Vasyl Lomachenko’s rapid, powerful hands and impeccable footwork are a sight to behold — except for his opponent.

Saturday night at Microsoft Theater, Ukraine’s Lomachenko produced his latest masterpiece when World Boxing Organization super-featherweight title contender Miguel Marriaga failed to answer the bell for the eighth round.

In retaining his WBO belt, Lomachenko (9-1, seven knockouts) knocked down Marriaga (25-3) late in the seventh with a punch to the head after a round-long onslaught of blows on the Colombian.

Marriaga is no slouch. In April, he gave WBO featherweight champion Oscar Valdez all he could handle in a narrow loss at StubHub Center.

On this night, Marriaga was first knocked down in the third round and soon reverted to protective mode as Lomachenko continued to pursue him relentlessly.

“It’s very hard in boxing when your opponent is all about defense,” said Lomachenko, a former two-time Olympic champion. “It was hard to open his defense. He always stayed in this [covered] position.”

There wasn’t much choice considering Lomachenko’s versatility and ability to unleash a punishing flurry at any time. The first knockdown, for instance, was preceded by a combination and a left uppercut, then a right uppercut, then a hard left to the head as Marriaga fell backward to the canvas.

Lomachenko’s elusiveness had the double benefit of frustrating Marriaga with his swings and misses while the contender was left exposed to scoring blows that Lomachenko landed to the body.

Lomachenko shrugged off a cut over the left eye from a fourth-round head butt, and landed blows including a combination while Marriaga was backed to the ropes by repeated right hands to the kidneys in the sixth.

“He dominated the fight. He basically overwhelmed me with pressure,” Marriaga said.

Lomachenko chased Marriaga along the ropes in the seventh, then slugged him to the body, faking a windup, then throwing the decisive punch seconds before Marriaga’s corner decided their fighter had suffered enough.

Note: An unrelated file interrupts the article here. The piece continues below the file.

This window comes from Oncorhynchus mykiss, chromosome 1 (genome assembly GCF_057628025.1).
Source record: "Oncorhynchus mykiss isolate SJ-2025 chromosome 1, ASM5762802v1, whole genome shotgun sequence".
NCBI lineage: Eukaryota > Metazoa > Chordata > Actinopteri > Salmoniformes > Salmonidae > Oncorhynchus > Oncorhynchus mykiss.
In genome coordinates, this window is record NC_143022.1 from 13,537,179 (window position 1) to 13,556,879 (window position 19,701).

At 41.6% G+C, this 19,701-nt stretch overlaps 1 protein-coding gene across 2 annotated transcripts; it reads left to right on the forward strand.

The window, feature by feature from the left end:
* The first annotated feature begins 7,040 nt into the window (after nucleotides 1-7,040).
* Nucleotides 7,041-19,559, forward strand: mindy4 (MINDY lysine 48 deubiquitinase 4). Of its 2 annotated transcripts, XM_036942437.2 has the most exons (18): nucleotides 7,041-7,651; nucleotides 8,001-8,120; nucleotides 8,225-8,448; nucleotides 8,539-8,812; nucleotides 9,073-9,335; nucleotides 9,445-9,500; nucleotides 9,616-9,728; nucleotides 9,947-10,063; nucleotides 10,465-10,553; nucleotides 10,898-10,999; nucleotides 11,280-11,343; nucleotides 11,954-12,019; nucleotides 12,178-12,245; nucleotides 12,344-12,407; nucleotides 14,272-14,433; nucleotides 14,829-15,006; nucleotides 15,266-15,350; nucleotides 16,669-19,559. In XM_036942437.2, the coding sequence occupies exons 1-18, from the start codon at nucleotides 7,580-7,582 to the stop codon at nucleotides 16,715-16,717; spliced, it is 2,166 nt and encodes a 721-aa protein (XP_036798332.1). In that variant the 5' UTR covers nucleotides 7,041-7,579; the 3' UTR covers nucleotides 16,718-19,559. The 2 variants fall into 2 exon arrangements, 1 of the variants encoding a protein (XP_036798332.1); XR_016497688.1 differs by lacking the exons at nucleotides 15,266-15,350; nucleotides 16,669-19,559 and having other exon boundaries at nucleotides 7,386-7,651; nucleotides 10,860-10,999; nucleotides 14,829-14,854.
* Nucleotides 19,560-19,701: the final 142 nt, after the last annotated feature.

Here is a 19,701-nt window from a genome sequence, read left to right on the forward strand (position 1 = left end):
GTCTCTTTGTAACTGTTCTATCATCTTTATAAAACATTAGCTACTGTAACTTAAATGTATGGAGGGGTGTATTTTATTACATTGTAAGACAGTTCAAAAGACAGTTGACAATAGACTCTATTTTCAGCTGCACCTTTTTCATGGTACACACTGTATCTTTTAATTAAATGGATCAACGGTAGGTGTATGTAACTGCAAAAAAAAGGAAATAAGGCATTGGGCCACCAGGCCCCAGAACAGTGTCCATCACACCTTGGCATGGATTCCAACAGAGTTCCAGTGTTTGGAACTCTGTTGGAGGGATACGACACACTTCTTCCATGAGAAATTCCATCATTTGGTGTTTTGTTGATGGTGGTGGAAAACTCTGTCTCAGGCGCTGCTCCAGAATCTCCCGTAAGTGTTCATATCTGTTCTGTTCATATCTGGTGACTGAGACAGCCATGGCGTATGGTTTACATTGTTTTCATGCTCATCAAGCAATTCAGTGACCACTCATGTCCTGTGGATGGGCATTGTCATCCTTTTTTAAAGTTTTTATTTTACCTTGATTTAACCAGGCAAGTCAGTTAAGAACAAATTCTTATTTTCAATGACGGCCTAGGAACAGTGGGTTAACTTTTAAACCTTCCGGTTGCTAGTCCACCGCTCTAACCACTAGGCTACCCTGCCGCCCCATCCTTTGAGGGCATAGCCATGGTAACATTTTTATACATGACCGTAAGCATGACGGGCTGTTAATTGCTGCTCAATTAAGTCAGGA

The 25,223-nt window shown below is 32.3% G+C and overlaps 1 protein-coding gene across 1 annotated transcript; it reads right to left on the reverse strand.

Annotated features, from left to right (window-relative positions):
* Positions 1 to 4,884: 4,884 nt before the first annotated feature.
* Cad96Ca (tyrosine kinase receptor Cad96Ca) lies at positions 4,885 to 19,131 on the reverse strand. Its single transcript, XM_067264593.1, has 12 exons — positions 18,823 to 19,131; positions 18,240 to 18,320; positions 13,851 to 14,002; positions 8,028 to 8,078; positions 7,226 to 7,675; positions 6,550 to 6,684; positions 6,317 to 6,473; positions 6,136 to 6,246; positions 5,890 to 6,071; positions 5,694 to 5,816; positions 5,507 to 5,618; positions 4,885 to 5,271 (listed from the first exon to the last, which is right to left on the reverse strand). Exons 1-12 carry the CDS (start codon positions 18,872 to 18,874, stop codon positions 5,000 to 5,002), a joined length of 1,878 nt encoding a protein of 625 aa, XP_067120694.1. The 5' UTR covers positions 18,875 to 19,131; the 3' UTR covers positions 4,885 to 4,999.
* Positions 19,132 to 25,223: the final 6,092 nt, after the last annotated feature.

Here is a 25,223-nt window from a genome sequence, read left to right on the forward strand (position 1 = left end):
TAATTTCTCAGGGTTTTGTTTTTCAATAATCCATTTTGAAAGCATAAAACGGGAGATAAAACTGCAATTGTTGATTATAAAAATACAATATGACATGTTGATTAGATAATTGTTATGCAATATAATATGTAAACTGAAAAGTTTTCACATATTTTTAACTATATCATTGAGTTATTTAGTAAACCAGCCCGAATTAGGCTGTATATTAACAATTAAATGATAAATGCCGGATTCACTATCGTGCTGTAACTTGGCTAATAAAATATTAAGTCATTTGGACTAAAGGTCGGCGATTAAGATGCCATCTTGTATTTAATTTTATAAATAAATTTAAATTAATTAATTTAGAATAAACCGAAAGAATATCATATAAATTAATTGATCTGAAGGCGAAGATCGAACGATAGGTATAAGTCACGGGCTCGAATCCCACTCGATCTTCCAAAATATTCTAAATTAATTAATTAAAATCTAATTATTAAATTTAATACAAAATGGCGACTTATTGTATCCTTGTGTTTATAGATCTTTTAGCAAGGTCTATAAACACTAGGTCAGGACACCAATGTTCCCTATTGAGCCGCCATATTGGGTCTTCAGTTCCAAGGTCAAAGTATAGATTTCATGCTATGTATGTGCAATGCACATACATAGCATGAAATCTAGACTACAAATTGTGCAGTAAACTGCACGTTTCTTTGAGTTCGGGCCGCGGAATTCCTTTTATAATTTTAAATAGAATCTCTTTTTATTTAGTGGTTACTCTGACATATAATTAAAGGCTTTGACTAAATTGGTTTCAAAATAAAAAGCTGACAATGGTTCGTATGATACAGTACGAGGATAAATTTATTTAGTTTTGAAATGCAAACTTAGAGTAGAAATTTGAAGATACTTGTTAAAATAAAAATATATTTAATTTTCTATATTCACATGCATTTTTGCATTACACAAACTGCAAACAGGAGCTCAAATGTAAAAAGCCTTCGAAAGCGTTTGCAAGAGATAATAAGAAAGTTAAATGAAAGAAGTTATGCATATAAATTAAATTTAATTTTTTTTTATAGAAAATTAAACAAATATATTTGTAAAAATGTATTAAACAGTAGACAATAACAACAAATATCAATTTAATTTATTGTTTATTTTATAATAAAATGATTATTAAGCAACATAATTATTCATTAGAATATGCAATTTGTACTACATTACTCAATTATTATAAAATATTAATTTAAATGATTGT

“I’ve never seen anything like this,” said Lomachenko promoter Bob Arum, who has also handled the careers of Muhammad Ali and Manny Pacquiao. “Not only does he have the knowledge, he has the skill set, the fast reflexes.”

Arum said he’s eyeing a Dec. 9 fight for Lomachenko, possibly in New York, against either super-bantamweight champion Guillermo Rigondeaux, former featherweight champion Orlando Salido or World Boxing Council super-featherweight champion Miguel Berchelt.

“Doesn’t matter,” Lomachenko said when asked who he wants next. “Anybody.”

In the co-main event, Mexico’s Ray Beltran won a fight and a better chance to permanently remain in the United States, defeating Costa Rica’s Bryan Vasquez by majority decision.

Former junior-welterweight title contender Beltran (34-7-1) claimed a majority decision victory by scores of 95-95, 96-94, 96-94.

Beltran needed the victory to enhance his bid to remain in the U.S. because his non-immigrant visa is nearing expiration.

He’ll submit a petition soon to the U.S. Customs and Immigration Services for permanent residency as someone with “extraordinary ability in professional boxing,” according to Beltran’s attorney.

“I put no pressure on myself,” over the situation, Beltran said.

“I’m very motivated. I’m just here to fight.”

Follow Lance Pugmire on Twitter @latimespugmire

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